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Did you know that pain has a purpose? According to expert and yogi Jen Allbritton, the warning system of pain is a life-saving natural response of the brain.

When the nervous system detects a threat to your well-being, it wants to protect and keep you safe. Simply put, pain is protection.

Understanding the Science of Pain: What Exactly is Pain?

The outdated biomedical model of pain can be described as “find it and fix it.” If we identify the “problem” within our system (bone, tissue, joint, etc.), we can fix it, and the pain will go away.

As many of us have experienced in our own bodies, this isn’t always the case. The crazy thing about pain is we can have tissue damage without experiencing pain as well as experience pain without any tissue damage.

Pain science now tells us pain does not reside in the tissues. Pain is constructed in the brain and thus an output of the brain. The brain takes input from the body through nociception (science word for danger detection) and deliberates with many other factors like our mindset about our bodies, expectations, and assigned meaning to output pain.

The most current pain science encompasses neuroscience, movement science, spiritual transformation, mindset, biomechanics, and more, which is why our current understanding of pain now uses the bio-psycho-social pain model. This is what makes this topic so amazingly interesting and complex!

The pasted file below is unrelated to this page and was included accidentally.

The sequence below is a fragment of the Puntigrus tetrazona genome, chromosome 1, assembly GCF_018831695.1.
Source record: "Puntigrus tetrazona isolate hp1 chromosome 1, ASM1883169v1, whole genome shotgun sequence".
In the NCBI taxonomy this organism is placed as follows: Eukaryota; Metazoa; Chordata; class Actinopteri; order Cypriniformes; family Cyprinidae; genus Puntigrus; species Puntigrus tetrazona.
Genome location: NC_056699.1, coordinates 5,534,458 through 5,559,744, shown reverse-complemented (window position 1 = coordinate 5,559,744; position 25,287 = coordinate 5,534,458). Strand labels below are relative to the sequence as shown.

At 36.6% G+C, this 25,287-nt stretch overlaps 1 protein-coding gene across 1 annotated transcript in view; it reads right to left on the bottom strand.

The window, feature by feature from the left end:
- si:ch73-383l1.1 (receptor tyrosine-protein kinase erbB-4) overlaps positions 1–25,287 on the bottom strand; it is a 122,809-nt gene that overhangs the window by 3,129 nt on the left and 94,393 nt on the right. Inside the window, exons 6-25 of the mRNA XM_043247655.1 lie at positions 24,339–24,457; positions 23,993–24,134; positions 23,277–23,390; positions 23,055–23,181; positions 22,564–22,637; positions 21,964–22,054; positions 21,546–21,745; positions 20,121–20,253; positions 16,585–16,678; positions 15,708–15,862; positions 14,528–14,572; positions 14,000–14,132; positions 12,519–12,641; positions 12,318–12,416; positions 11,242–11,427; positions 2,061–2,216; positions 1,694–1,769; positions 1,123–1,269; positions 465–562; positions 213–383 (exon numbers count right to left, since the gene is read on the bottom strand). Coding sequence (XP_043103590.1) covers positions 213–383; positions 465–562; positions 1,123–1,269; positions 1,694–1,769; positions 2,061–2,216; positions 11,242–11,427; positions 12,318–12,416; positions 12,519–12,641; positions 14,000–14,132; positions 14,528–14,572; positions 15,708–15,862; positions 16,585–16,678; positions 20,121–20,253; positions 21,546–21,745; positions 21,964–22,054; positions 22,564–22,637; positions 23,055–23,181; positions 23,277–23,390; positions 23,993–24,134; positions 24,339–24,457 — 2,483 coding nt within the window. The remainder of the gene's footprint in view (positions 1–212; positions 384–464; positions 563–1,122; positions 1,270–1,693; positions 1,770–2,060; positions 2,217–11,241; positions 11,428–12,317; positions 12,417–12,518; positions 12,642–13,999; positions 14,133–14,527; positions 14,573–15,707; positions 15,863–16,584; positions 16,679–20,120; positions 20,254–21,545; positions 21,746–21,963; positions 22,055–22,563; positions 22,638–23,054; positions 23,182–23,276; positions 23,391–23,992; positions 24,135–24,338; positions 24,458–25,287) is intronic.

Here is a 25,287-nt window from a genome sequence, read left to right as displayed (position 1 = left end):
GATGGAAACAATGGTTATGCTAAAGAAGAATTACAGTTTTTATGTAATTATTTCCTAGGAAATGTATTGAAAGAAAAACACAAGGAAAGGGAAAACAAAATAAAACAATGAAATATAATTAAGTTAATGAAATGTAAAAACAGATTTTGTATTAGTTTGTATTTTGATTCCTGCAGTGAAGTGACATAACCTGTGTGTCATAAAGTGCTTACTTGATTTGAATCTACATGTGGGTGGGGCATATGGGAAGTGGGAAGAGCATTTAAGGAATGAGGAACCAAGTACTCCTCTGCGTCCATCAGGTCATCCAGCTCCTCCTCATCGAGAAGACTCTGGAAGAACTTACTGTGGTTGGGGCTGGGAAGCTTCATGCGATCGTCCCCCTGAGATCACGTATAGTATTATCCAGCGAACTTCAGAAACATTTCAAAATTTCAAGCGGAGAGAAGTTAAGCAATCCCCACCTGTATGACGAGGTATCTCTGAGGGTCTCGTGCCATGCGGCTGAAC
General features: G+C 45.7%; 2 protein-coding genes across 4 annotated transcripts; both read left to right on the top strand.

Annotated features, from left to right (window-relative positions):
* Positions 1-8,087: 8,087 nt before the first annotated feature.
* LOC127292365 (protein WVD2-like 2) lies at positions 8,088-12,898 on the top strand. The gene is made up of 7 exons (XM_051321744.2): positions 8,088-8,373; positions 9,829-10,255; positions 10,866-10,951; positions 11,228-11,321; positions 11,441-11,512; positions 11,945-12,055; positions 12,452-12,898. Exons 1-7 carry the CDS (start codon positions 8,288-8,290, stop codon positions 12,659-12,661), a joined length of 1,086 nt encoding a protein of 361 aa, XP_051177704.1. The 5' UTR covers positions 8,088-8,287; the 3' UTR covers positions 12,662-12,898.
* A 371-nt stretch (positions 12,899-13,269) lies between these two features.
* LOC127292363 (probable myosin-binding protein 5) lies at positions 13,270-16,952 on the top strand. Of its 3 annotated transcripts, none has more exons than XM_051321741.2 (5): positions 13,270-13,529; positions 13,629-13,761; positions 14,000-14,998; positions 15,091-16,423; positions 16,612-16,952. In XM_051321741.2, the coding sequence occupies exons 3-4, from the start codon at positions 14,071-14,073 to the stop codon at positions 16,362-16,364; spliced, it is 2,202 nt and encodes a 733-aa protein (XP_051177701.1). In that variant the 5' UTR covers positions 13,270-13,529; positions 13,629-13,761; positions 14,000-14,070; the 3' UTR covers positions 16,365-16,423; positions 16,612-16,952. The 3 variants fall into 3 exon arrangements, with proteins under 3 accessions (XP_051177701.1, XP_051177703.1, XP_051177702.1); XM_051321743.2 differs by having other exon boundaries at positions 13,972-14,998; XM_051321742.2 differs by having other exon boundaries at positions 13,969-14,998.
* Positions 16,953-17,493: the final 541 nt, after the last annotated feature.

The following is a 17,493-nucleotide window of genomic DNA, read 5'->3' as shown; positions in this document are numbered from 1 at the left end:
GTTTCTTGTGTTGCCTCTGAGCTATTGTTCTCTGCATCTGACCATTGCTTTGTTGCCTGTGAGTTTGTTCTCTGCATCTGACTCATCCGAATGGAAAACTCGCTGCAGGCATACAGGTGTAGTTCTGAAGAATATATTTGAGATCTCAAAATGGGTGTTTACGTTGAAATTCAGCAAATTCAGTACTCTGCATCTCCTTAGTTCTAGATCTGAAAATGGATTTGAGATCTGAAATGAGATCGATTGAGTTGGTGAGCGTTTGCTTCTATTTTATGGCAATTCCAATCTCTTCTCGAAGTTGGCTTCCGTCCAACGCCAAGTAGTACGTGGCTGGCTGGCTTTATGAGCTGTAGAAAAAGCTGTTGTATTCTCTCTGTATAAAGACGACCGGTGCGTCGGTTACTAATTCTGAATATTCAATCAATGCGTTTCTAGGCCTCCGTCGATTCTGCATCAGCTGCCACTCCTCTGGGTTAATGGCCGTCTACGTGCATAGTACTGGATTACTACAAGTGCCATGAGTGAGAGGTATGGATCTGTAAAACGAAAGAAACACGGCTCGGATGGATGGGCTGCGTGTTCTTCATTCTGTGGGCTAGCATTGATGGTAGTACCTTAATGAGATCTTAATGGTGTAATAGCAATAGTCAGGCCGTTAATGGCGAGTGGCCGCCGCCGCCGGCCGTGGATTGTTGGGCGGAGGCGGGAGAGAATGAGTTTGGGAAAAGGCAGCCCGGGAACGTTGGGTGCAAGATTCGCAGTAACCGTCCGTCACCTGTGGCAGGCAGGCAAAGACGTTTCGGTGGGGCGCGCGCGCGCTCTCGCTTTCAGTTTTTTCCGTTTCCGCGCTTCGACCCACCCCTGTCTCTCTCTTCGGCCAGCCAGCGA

So how does this impact our language and cueing as a movement teacher?

It is in our scope to bring hope and empowerment to our students through the basics of pain education and language and cues that speak to the resiliency and adaptability of our bodies as well as reduce fear around the normal human experience of pain. 

Additional Resources 

About Jen Albritton

Jen has a Bachelor of Kinesiology degree, is a 500 E-YRT with Yoga Medicine and Yoga Biomechanics, is a lead teacher trainer for Living Soul Institute, and cofounder of For the Soul Yoga. She is a self-pronounced body-nerd who is passionate about the brain-body connection and the resiliency of our brilliant bodies. Her personal pain story is what spurs her to continue to learn and love on others through their own pain experiences. 

Lizzy Prindle
Lizzy has been practicing yoga for over four years. She found her practice as her collegiate swimming career was ending; looking for a new hobby she began taking yoga classes and never looked back. She has carried her yogi mindset into her role as beYogi’s brand manager. Working alongside many teachers, studio owners, and yoga brands she has helped expand beYogi’s all-inclusive yoga insurance policy into an education-based membership offering much more than coverage.